amberite_archive: (lard bucket)
or elsewhere, I just put together some advice for would-be teachers in a comment:
amberite_archive: (cosmonaut milk)
The woman at the student supermarket doesn't want to keep Fu Xing and can't take care of him for the holiday, so the search for a home has begun. Yes, this is about ten days before I'm to set off on my travels. No, planning further ahead wasn't an option. Every time I've tried to plan ahead for something, the locals have gotten utterly confused: "What, you mean you want to do this *now*? No? Then why are you asking?"

...Interestingly, having fluent English doesn't prevent the confusion, but having good English grammar helps. Past/present tense is one common confusion for Chinese EFL speakers. Sapier-Whorf much?

Anyhow, tonight I asked several friends & acquaintances to step up the search for a local home. (One has gotten back to me so far, with a possible candidate. We've yet to make sure all the care requirements are in place, though.)

I'm gonna miss the little bastard. I feel pretty confident that we'll find a decent cat-mommy or temporary cat-mommy, at least by local standards -- but part of me is going to panic until he's safely in their hands. Not least because I just bought my bargain tickets from Shenzhen for a nine-day sojourn in Bangkok (the fees cost as much as the fare) and now I'm really jonesing to take off into the blue.

Doing the research for this trip has reminded me that there's no way to see all of China or even all of the highlights. For example -- out of my way by an overnight bus ride, there's Yexianggu, near Jinghong, Xishuangbanna, Yunnan -- the wild elephant reserve. Where I could stay in a no-frills hotel in a tree.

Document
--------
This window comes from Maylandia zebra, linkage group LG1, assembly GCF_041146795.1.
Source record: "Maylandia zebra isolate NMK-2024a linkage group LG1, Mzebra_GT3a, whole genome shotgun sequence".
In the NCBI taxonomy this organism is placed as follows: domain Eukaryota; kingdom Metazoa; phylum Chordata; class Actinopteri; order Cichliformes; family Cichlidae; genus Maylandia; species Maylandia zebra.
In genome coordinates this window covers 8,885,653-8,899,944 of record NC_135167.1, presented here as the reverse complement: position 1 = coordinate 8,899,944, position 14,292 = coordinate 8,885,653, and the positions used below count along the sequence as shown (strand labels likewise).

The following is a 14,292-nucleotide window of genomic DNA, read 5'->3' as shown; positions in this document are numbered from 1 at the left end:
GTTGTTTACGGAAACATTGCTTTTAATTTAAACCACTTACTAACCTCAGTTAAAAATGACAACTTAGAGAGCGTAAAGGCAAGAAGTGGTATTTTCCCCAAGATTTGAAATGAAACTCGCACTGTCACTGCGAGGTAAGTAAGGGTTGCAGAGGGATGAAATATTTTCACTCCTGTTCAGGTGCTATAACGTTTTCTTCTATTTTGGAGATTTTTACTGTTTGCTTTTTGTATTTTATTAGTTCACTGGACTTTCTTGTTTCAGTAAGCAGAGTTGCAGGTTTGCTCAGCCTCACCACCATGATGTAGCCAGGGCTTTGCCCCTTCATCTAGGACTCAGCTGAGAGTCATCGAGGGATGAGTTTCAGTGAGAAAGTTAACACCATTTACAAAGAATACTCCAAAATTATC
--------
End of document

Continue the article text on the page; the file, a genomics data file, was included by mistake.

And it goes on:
Incredible longing stirs in me at the idea of it. I can't afford to go there and also hit Guilin/Yangshuo, and maybe I can't afford to go there at all (at about US $60, plus another $30 for cabfares, it's way past my normal budget) but mein Gott, it's a hotel in a tree in a wild elephant reserve...

I'm kidding myself if I think I'm going to see half the stuff I want to. Damn. I guess there's nothing for it but to return again for a month in some future year.


All this, and the finals too! That's actually the least difficult part -- my teaching schedule's lightened substantially to allow time for grading, and they gave me a form to follow for the test; I used material from Simple English Wikipedia for some of it and wrote my own for other parts and worked to my students' ability level, and for the secondary test, for absent students and retakes, I alternated between 'same material, different answers' and 'same answers, different questions'.

They've even assigned me a 200-seat classroom for the written test, so I can test both classes at once (meaning I don't have to get up at 6:30 on Monday, and only have two class periods instead of four!) and still avoid seating two students next to each other: a very big deal for testing in China, as cheating is rampant. In some ways I don't think cheating is really considered to be cheating by the people who do it -- more of that communal culture stuff that's both very clear to me and very alien to me: a person and their friends work as a unit, on everything. Homework, personal life, whatever. So the idea of not doing so on a final exam is quite reasonably out of place in the worldview. Nonetheless, it's necessary to enforce.